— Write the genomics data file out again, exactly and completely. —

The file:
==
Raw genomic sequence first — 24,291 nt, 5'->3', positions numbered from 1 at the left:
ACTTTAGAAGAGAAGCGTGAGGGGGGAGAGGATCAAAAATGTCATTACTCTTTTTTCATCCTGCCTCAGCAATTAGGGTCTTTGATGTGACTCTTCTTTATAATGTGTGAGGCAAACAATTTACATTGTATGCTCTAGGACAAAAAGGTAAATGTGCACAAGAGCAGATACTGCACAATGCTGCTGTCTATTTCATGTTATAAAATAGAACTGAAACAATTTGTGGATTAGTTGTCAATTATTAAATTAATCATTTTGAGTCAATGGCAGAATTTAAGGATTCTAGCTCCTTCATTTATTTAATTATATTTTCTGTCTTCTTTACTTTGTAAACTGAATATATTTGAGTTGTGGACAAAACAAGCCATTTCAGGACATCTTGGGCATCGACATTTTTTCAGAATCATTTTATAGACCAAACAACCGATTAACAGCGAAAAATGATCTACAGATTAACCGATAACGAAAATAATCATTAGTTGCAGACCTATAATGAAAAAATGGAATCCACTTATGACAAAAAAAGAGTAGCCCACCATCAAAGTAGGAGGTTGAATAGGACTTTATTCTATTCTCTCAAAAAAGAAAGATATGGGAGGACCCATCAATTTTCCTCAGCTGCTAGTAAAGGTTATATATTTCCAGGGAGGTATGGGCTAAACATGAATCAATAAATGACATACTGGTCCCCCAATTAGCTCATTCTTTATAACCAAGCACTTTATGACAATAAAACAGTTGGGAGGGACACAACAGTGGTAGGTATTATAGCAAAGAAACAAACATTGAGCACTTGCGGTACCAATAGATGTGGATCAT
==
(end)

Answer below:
Raw genomic sequence first — 24,291 nt, 5'->3', positions numbered from 1 at the left:
ACTTTAGAAGAGAAGCGTGAGGGGGGAGAGGATCAAAAATGTCATTACTCTTTTTTCATCCTGCCTCAGCAATTAGGGTCTTTGATGTGACTCTTCTTTATAATGTGTGAGGCAAACAATTTACATTGTATGCTCTAGGACAAAAAGGTAAATGTGCACAAGAGCAGATACTGCACAATGCTGCTGTCTATTTCATGTTATAAAATAGAACTGAAACAATTTGTGGATTAGTTGTCAATTATTAAATTAATCATTTTGAGTCAATGGCAGAATTTAAGGATTCTAGCTCCTTCATTTATTTAATTATATTTTCTGTCTTCTTTACTTTGTAAACTGAATATATTTGAGTTGTGGACAAAACAAGCCATTTCAGGACATCTTGGGCATCGACATTTTTTCAGAATCATTTTATAGACCAAACAACCGATTAACAGCGAAAAATGATCTACAGATTAACCGATAACGAAAATAATCATTAGTTGCAGACCTATAATGAAAAAATGGAATCCACTTATGACAAAAAAAGAGTAGCCCACCATCAAAGTAGGAGGTTGAATAGGACTTTATTCTATTCTCTCAAAAAAGAAAGATATGGGAGGACCCATCAATTTTCCTCAGCTGCTAGTAAAGGTTATATATTTCCAGGGAGGTATGGGCTAAACATGAATCAATAAATGACATACTGGTCCCCCAATTAGCTCATTCTTTATAACCAAGCACTTTATGACAATAAAACAGTTGGGAGGGACACAACAGTGGTAGGTATTATAGCAAAGAAACAAACATTGAGCACTTGCGGTACCAATAGATGTGGATCAT